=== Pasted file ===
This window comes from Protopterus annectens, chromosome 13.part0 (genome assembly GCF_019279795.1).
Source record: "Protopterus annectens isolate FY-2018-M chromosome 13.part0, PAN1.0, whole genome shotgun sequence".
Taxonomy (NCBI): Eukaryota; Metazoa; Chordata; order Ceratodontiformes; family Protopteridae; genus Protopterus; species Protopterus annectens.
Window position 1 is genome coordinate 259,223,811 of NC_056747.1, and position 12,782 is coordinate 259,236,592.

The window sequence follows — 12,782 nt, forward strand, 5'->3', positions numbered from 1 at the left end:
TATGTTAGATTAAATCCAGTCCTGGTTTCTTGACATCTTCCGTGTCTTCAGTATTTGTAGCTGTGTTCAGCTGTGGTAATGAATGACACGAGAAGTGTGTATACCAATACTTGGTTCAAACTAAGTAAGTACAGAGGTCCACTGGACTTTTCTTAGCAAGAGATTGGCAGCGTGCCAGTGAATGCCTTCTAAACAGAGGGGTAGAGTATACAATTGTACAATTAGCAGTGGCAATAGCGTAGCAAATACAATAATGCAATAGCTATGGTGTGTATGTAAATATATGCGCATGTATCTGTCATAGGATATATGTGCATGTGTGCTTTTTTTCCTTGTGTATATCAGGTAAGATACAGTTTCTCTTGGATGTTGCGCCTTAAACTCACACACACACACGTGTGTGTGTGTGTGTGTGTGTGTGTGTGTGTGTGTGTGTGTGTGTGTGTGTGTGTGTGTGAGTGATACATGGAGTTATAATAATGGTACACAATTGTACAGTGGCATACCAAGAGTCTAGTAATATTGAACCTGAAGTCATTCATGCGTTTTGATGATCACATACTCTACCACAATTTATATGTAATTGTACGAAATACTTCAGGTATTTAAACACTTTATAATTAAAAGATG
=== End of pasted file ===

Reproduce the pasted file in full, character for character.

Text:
This window comes from Protopterus annectens, chromosome 13.part0 (genome assembly GCF_019279795.1).
Source record: "Protopterus annectens isolate FY-2018-M chromosome 13.part0, PAN1.0, whole genome shotgun sequence".
Taxonomy (NCBI): Eukaryota; Metazoa; Chordata; order Ceratodontiformes; family Protopteridae; genus Protopterus; species Protopterus annectens.
Window position 1 is genome coordinate 259,223,811 of NC_056747.1, and position 12,782 is coordinate 259,236,592.

The window sequence follows — 12,782 nt, forward strand, 5'->3', positions numbered from 1 at the left end:
TATGTTAGATTAAATCCAGTCCTGGTTTCTTGACATCTTCCGTGTCTTCAGTATTTGTAGCTGTGTTCAGCTGTGGTAATGAATGACACGAGAAGTGTGTATACCAATACTTGGTTCAAACTAAGTAAGTACAGAGGTCCACTGGACTTTTCTTAGCAAGAGATTGGCAGCGTGCCAGTGAATGCCTTCTAAACAGAGGGGTAGAGTATACAATTGTACAATTAGCAGTGGCAATAGCGTAGCAAATACAATAATGCAATAGCTATGGTGTGTATGTAAATATATGCGCATGTATCTGTCATAGGATATATGTGCATGTGTGCTTTTTTTCCTTGTGTATATCAGGTAAGATACAGTTTCTCTTGGATGTTGCGCCTTAAACTCACACACACACACGTGTGTGTGTGTGTGTGTGTGTGTGTGTGTGTGTGTGTGTGTGTGTGTGTGTGTGTGTGTGAGTGATACATGGAGTTATAATAATGGTACACAATTGTACAGTGGCATACCAAGAGTCTAGTAATATTGAACCTGAAGTCATTCATGCGTTTTGATGATCACATACTCTACCACAATTTATATGTAATTGTACGAAATACTTCAGGTATTTAAACACTTTATAATTAAAAGATG